Several medical experts and public health officials have expressed increasing concern that a surge in cases of respiratory syncytial virus (RSV) is overlapping with an increase in COVID-19 transmission and an “earlier than usual” flu season. This is raising warnings that a "tripledemic" of respiratory illness may emerge this winter according to Dr. Michelle Jowdy, a board-certified pediatrician at Riverside Family Medicine & Pediatrics Brentwood.

What is Tripledemic?

The term “tripledemic” describes three different respiratory viruses.

  • RSV (Respiratory Syncytial Virus)
  • Influenza (Flu)
  • COVID-19

Medical experts are concerned that all three of these viruses will occur at once this winter, because RSV and flu has already overwhelmed some hospitals and medical centers in certain parts of the U.S.

Understanding the Three Viruses

According to public health experts at Centers for Disease Control and Prevention (CDC), RSV, flu, and COVID-19 are caused by different types of viruses. However, there are many similarities between the three viruses. All three of these viruses:

  • Have common symptoms
  • Affect a person’s respiratory system
  • Are contagious
  • May cause mild to severe illness

According to CDC, the common symptoms that COVID-19 and flu share include:Fever or feeling feverish/having chills

  • Cough
  • Shortness of breath or difficulty breathing
  • Fatigue (tiredness)
  • Sore throat
  • Runny or stuffy nose
  • Muscle pain or body aches
  • Headache
  • Vomiting
  • Diarrhea (more frequent in children with flu, but can occur in any age with COVID-19)
  • Change in or loss of taste or smell, although this is more frequent with COVID-19.

Change in or loss of taste or smell, although this is more frequent with COVID-19.

What Is the Difference Between Flu, COVID-19, and RSV?

Influenza (flu) and COVID-19 are both contagious respiratory illnesses, but they are caused by different viruses.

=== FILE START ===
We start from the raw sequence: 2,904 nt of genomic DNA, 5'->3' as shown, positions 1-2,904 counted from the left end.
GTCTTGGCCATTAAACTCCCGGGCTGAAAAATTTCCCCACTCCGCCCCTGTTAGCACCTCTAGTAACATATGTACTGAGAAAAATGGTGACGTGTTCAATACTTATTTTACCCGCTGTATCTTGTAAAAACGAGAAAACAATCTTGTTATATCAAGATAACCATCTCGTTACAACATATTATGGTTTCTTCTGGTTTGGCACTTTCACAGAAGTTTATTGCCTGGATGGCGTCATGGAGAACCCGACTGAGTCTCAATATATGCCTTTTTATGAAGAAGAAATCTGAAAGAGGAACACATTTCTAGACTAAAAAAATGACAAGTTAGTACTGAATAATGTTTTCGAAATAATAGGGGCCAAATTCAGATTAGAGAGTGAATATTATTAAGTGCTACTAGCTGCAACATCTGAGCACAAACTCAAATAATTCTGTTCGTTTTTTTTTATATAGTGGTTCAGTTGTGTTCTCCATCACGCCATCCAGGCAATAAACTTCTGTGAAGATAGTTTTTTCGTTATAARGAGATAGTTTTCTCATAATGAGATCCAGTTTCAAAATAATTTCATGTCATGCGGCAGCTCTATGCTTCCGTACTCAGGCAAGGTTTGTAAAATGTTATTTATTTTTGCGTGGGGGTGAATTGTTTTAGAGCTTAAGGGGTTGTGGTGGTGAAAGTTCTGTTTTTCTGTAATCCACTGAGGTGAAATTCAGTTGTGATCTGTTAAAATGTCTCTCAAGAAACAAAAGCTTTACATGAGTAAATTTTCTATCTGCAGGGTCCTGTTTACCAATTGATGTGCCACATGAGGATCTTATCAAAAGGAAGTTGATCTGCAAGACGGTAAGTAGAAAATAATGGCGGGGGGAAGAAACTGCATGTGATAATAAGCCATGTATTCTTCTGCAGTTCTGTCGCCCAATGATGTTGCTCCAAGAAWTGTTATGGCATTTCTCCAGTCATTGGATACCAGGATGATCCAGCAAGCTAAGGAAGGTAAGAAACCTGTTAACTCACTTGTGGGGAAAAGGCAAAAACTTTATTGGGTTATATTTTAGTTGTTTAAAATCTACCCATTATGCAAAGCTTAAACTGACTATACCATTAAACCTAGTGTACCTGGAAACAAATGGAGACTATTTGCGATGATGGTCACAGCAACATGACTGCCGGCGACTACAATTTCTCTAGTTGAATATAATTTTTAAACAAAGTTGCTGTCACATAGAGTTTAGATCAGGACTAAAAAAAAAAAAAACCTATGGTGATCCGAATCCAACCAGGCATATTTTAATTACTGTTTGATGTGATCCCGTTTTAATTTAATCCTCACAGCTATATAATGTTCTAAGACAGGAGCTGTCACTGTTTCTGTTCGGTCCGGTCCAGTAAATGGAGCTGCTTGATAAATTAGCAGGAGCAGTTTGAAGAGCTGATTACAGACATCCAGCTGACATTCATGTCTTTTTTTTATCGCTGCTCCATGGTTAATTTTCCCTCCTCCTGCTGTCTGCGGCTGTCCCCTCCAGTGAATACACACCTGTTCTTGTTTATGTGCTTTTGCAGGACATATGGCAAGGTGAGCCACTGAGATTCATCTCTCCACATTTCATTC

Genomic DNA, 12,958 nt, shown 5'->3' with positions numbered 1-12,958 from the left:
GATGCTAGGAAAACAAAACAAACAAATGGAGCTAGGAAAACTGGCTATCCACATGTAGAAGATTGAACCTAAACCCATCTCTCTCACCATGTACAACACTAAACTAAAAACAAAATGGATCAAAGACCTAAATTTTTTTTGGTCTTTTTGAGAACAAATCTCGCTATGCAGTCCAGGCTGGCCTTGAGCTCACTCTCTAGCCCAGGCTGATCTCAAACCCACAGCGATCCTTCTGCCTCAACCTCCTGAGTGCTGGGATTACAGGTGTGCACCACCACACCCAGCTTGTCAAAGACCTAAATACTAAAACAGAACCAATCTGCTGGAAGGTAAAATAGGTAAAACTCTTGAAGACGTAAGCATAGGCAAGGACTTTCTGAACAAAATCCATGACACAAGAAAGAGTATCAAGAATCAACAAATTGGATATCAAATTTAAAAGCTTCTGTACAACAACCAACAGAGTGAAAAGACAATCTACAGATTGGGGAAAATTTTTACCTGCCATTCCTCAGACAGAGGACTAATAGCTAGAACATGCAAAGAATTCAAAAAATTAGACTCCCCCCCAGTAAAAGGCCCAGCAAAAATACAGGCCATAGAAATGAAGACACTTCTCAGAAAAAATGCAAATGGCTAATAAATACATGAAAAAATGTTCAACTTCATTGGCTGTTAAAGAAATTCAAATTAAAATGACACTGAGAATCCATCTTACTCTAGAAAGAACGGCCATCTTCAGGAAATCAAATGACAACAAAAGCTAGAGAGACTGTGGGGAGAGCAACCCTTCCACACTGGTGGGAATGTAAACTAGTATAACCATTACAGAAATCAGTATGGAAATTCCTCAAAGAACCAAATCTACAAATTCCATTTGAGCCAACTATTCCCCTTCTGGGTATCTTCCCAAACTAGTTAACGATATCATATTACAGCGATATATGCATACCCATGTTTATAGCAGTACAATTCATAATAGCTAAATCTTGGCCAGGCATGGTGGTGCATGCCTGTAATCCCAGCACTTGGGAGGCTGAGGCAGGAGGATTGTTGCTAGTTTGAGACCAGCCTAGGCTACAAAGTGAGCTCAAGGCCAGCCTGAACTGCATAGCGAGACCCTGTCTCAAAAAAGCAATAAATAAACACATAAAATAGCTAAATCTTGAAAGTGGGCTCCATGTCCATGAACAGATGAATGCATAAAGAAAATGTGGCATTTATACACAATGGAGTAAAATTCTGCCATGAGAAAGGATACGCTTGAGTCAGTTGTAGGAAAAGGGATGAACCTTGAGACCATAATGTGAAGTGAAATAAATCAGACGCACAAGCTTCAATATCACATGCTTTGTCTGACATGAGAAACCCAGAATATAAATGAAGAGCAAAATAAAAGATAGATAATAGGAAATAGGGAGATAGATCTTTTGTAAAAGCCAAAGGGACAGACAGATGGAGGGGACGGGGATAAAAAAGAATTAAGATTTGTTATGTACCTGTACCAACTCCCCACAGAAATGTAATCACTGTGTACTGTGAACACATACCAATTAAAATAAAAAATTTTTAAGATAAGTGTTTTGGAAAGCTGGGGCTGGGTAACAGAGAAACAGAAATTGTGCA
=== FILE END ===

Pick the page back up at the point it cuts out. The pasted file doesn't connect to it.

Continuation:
• Influenza, commonly known as flu, is an acute respiratory disease caused by infection with influenza viruses. 
  • COVID-19 is caused by infection with a coronavirus (SARS-CoV-2) first identified in 2019.RSV is a common respiratory virus that usually causes mild, cold-like symptoms. 

According to CDC, COVID-19 spreads more easily than flu. In addition:

  • COVID-19 can cause more severe illness in some people compared with flu.
  • Compared with flu, people infected with COVID-19 may take longer to show symptoms and may be contagious for longer periods of time.
  • RSV can be serious, especially for infants and older adults. It is also the most common cause of bronchiolitis (inflammation of the small airways in the lung) and pneumonia (infection of the lungs) in children younger than 1 year of age.

How Can I Protect Myself from Getting These Viruses?

Fortunately, you can take steps to protect yourself from getting COVID-19, flu, and RSV says Dr. Jowdy.

Flu Prevention Tips

Public health experts suggest getting a flu shot, because the vaccine is extremely effective in lessening the symptoms of flu. Get vaccinated as soon as flu shots are available. 

You can also take effective preventive actions to stop the spread of germs. If you do get the flu, take flu antiviral drugs if your doctor prescribes them.

COVID-19 Prevention Tips

Getting vaccinated with the current bivalent booster which is targeted to Omicron subvariants can help prevent the most severe COVID-19 sickness, according to Dr. Jowdy.

RSV Prevention Tips

Centers for Disease Control & Prevention (CDC) recommends these tips for preventing RSV: 

  • Cover coughs and sneezes with a tissue or your upper shirt sleeve, not your hands.
  • Wash your hands often with soap and water for at least 20 seconds.
  • Avoid close contact, such as kissing, shaking hands, and sharing cups and eating utensils, with others.
  • Clean frequently touched surfaces such as doorknobs, mobile phones, and devices.

Riverside Vaccines

If you need a vaccine, please contact your Riverside primary care provider, schedule through your MyChart account or call 757-534-5050, says Dr. Jowdy.


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